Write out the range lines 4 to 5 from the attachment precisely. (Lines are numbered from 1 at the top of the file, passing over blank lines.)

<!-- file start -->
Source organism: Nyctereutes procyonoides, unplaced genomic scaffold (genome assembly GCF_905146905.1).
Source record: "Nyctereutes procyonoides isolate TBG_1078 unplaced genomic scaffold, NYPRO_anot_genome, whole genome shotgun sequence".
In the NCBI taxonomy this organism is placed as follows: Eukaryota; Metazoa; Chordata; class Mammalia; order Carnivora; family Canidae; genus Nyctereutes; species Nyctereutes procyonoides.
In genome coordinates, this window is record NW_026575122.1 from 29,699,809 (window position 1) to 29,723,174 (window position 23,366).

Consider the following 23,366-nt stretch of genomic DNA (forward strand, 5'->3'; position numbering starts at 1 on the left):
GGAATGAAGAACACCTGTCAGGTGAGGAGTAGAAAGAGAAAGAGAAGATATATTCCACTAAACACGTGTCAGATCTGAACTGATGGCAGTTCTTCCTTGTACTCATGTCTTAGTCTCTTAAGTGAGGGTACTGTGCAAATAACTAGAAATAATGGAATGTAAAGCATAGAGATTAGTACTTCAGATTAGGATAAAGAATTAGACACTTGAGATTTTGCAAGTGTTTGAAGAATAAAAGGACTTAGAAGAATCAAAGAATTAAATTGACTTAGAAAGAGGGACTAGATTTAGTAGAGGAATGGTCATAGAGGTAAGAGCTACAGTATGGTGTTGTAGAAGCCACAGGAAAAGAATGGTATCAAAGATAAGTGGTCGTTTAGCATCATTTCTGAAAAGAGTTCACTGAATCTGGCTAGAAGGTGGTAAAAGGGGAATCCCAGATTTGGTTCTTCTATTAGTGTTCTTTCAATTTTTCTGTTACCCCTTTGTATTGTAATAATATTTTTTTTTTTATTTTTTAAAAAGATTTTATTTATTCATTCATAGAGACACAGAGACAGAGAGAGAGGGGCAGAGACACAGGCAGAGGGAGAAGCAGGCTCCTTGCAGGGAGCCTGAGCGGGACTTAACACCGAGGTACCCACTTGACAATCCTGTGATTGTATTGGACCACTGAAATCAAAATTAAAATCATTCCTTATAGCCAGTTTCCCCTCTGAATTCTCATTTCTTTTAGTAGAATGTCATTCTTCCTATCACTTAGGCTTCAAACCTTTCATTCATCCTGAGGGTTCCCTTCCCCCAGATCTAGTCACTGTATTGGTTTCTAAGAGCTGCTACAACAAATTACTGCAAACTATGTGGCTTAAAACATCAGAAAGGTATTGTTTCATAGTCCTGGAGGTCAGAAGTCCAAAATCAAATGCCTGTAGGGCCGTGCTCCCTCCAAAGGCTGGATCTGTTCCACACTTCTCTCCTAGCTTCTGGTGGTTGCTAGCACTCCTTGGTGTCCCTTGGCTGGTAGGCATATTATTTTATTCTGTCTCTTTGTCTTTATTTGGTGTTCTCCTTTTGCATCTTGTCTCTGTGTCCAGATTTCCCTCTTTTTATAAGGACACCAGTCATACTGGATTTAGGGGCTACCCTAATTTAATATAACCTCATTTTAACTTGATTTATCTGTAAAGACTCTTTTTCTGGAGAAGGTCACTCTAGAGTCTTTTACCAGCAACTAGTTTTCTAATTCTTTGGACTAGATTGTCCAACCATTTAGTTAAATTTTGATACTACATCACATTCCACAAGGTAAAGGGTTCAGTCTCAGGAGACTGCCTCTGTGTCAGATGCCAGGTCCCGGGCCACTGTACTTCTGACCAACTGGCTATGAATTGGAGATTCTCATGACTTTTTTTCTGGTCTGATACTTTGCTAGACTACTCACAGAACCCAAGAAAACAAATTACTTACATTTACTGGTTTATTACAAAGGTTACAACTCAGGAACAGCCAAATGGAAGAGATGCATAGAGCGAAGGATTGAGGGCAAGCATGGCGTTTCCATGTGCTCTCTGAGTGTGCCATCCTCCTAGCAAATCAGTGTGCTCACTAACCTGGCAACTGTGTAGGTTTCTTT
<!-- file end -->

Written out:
In genome coordinates, this window is record NW_026575122.1 from 29,699,809 (window position 1) to 29,723,174 (window position 23,366).

Consider the following 23,366-nt stretch of genomic DNA (forward strand, 5'->3'; position numbering starts at 1 on the left):